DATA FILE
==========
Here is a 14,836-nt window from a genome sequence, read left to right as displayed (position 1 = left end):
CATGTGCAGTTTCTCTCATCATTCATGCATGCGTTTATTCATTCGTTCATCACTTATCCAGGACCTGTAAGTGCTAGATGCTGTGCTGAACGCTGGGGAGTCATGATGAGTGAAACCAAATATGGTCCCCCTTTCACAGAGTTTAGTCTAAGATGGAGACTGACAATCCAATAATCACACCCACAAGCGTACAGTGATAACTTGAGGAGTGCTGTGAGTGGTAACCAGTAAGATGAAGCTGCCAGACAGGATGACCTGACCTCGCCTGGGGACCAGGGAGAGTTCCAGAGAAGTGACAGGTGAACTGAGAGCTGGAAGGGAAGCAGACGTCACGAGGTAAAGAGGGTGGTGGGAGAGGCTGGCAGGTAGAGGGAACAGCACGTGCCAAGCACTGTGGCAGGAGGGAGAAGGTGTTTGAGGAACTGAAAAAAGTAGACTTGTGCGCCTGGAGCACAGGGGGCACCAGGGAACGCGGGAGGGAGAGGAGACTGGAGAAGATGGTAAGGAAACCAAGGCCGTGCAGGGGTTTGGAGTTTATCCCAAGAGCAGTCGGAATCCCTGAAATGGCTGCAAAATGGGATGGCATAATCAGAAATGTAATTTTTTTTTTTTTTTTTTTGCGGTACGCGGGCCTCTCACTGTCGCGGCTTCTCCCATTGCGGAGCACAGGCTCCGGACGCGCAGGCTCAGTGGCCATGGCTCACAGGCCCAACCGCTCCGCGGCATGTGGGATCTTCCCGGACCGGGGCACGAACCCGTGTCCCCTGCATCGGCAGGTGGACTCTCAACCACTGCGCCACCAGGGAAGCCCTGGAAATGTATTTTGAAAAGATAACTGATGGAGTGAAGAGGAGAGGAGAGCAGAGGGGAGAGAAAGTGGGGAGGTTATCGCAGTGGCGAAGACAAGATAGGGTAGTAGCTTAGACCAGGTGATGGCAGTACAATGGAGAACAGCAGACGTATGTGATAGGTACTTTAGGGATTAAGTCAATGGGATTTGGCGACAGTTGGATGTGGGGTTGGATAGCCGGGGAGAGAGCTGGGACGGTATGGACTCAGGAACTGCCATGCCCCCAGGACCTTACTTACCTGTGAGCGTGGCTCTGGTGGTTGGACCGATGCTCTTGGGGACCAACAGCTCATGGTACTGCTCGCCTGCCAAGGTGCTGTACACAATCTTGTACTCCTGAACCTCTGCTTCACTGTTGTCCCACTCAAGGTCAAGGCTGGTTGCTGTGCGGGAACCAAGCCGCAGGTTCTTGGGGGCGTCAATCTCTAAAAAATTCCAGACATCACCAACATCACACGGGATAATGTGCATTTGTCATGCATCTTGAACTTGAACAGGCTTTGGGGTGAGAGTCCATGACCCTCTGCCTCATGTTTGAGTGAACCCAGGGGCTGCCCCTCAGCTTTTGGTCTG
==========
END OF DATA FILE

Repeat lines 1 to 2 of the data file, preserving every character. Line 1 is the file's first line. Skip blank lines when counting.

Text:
Here is a 14,836-nt window from a genome sequence, read left to right as displayed (position 1 = left end):
CATGTGCAGTTTCTCTCATCATTCATGCATGCGTTTATTCATTCGTTCATCACTTATCCAGGACCTGTAAGTGCTAGATGCTGTGCTGAACGCTGGGGAGTCATGATGAGTGAAACCAAATATGGTCCCCCTTTCACAGAGTTTAGTCTAAGATGGAGACTGACAATCCAATAATCACACCCACAAGCGTACAGTGATAACTTGAGGAGTGCTGTGAGTGGTAACCAGTAAGATGAAGCTGCCAGACAGGATGACCTGACCTCGCCTGGGGACCAGGGAGAGTTCCAGAGAAGTGACAGGTGAACTGAGAGCTGGAAGGGAAGCAGACGTCACGAGGTAAAGAGGGTGGTGGGAGAGGCTGGCAGGTAGAGGGAACAGCACGTGCCAAGCACTGTGGCAGGAGGGAGAAGGTGTTTGAGGAACTGAAAAAAGTAGACTTGTGCGCCTGGAGCACAGGGGGCACCAGGGAACGCGGGAGGGAGAGGAGACTGGAGAAGATGGTAAGGAAACCAAGGCCGTGCAGGGGTTTGGAGTTTATCCCAAGAGCAGTCGGAATCCCTGAAATGGCTGCAAAATGGGATGGCATAATCAGAAATGTAATTTTTTTTTTTTTTTTTTTGCGGTACGCGGGCCTCTCACTGTCGCGGCTTCTCCCATTGCGGAGCACAGGCTCCGGACGCGCAGGCTCAGTGGCCATGGCTCACAGGCCCAACCGCTCCGCGGCATGTGGGATCTTCCCGGACCGGGGCACGAACCCGTGTCCCCTGCATCGGCAGGTGGACTCTCAACCACTGCGCCACCAGGGAAGCCCTGGAAATGTATTTTGAAAAGATAACTGATGGAGTGAAGAGGAGAGGAGAGCAGAGGGGAGAGAAAGTGGGGAGGTTATCGCAGTGGCGAAGACAAGATAGGGTAGTAGCTTAGACCAGGTGATGGCAGTACAATGGAGAACAGCAGACGTATGTGATAGGTACTTTAGGGATTAAGTCAATGGGATTTGGCGACAGTTGGATGTGGGGTTGGATAGCCGGGGAGAGAGCTGGGACGGTATGGACTCAGGAACTGCCATGCCCCCAGGACCTTACTTACCTGTGAGCGTGGCTCTGGTGGTTGGACCGATGCTCTTGGGGACCAACAGCTCATGGTACTGCTCGCCTGCCAAGGTGCTGTACACAATCTTGTACTCCTGAACCTCTGCTTCACTGTTGTCCCACTCAAGGTCAAGGCTGGTTGCTGTGCGGGAACCAAGCCGCAGGTTCTTGGGGGCGTCAATCTCTAAAAAATTCCAGACATCACCAACATCACACGGGATAATGTGCATTTGTCATGCATCTTGAACTTGAACAGGCTTTGGGGTGAGAGTCCATGACCCTCTGCCTCATGTTTGAGTGAACCCAGGGGCTGCCCCTCAGCTTTTGGTCTG